For instance, in Russia I might set a mini goal of being able to discuss the Russian education system with my professor. I’d have to learn a particular set of vocabulary and master of some basic concepts in order to have this conversation. But this exact situation wouldn’t have made sense for me in France, where I lived on a farm. There, my mini-goals were different.

Anyway, I’ll get deeper into the mechanics of language learning later. For now, suffice to say that in my Polyglot Challenge, I’ll be using the previously stated benchmarks as measuring sticks, because for now they’re the best measuring sticks in my toolbox.

My Languages

Here, I will keep an account of where I’m at in my various languages. And more than that, we’ll be able to see over time how my ability to learn languages has improved – or not.

So far, I can say I’m a reasonably effective communicator in 3 languages: English, French, and Russian. I’ve very briefly dabbled in Portuguese, Thai and Malay/Indonesian.

Current Language – Russian (Intermediate)

Russian, the most challenging least familiar language I’ve really dug into so far. With a different alphabet and lexical roots for many words, it was a fun challenge to get my ear/brain in tune with the harmony and melody of Russian. Mercifully there are still a boatload of latin cognates.

Grammatically, Russian has a lot of sticky spots for native speakers of Romance languages – namely, the case system, whereby the endings of nouns change depending on the role they play in a sentence.

For example, the word “dog” in: “I see a dog” and “The dog sees me” and “I give a cookie to the dog” will have a different form each time.

However, the grammatical difficulties are worth the effort, for Russian is a beautiful language which will open up the culture of the old-Soviet world Russian is either spoken, or a close relative to, the languages spoken in Ukraine, Belarus, Poland, Czech-Republic and many countries ending in -stan.

According to the practice tests I’ve taken, I’m at a B1 or B2 level (Intermediate or Advanced Intermediate)

French (Intermediate)

French was familiar to me growing up, as all Canadians learn French for 5 or 6 years in school. Like most adults, my ability to use the language was effectively nonexistant. 6 months in France (3 in 2010, and again in 2014) took care of that.

Like a lot of language learners, my speaking ability lags behind everything else in French, but when this was an active language for me, I had conversations with friends and strangers alike with a large degree of success. When I went to Malaysia, for example, my first conversation was with a woman from France – who would’ve thought! I probably ended up speaking almost as much French as Malay due to some friendships I developed there.

When this language was in active use, I could read adult level literature. I often use French in order to study additional languages.

I definitely have room to improve, to learn more expressions/idiomatic phrases and to improve my speaking.

Achievements: Read The Da Vinci Code, and Game of Thrones

Portuguese (Beginner)

One week I decided to challenge myself and see how long it would take to learn to read the Portuguese newspaper. Given as I already knew a great deal of French (this was after my 1st sojourn in France) and English, the grammar and vocabulary weren’t to hard to pick up. I only needed to learn sever hundred common (and therefore easy to learn) words in order to have the similarities between these languages to take over.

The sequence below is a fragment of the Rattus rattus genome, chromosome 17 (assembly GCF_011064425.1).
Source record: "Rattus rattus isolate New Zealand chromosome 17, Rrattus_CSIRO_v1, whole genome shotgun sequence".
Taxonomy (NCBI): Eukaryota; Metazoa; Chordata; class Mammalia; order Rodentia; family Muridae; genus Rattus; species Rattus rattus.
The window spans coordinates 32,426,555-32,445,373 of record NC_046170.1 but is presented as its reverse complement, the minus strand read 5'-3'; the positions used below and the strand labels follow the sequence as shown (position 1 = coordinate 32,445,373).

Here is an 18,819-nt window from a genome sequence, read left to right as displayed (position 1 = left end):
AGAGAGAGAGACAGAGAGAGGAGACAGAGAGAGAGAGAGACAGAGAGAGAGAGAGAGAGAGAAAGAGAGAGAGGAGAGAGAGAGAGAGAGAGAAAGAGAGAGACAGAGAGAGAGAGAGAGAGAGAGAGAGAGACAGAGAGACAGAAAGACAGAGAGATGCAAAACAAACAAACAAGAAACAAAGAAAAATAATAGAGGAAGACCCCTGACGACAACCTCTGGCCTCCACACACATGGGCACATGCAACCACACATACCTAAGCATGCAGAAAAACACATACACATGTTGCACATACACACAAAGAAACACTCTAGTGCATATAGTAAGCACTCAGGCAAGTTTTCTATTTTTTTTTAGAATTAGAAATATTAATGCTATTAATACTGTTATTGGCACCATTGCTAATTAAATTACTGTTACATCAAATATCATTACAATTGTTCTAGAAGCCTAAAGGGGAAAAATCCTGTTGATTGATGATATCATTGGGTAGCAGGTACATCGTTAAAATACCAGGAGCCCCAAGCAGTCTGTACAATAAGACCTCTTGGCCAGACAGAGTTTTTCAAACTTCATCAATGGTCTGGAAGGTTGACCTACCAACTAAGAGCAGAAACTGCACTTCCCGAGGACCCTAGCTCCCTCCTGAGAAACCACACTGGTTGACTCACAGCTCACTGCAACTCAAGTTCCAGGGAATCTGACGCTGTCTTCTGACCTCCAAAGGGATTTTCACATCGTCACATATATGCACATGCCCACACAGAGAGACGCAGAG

3 days was all I needed, and I could read the Portuguese news and tell you what was going on in the world.

Naturally, disuse has left me without much ability left, but when I focus on Portuguese again, I will have a basis similar to when I really took an interest in French.

Malay/Indonesian (Beginner)

Unfortunately, I only started learning Malay towards the end of my time in Malaysia. As my first stop in Asia, I was constantly checking out new sights and sounds, and I never really took an interest in the language of a country where everyone seemed to speak excellent English.

Several hundred words allowed me to have basic conversations with people at markets or restaurants, but it never got more sophicticated than that.

English (Native)

English is my native language, which I’m only including in this list for the sake of completeness. I guess you could say that some of my crowning achievements in the language are having my writing read by over half a million people and being a guest English professor.

Have you ever wanted to learn another language, but not known how to get started? Or have you learned another language, but want to add more? Then join me in this journey! Let me know in the comments about your own language learning experiences and goals.

The following two tabs change content below.

AJ Walton

AJ Walton will show you how to travel the world on your budget, how to make money on the road, and why you don't have to live the way others expect. Get the free guide: 101 Ways To Make Money While Traveling

One thought on “The Polyglot Challenge”

  1. Hello! I’m from Malaysia and I love what you wrote about setting mini-goals in order to achieve a certain degree in a language. I myself am learning Russian and French. I will certainly try out your tips. Thank you for giving me a good read! :)

Leave a Reply

Your email address will not be published. Required fields are marked *

You may use these HTML tags and attributes: <a href="" title=""> <abbr title=""> <acronym title=""> <b> <blockquote cite=""> <cite> <code> <del datetime=""> <em> <i> <q cite=""> <s> <strike> <strong>

CommentLuv badge


Currently in Saint Petersburg , Russia

  • Get Exclusive Tips!

    Get exclusive travel tips and insights that I only share with my private newsletter subscribers.

  • Categories

  • Follow on Facebook!

  • Our Awesome Partners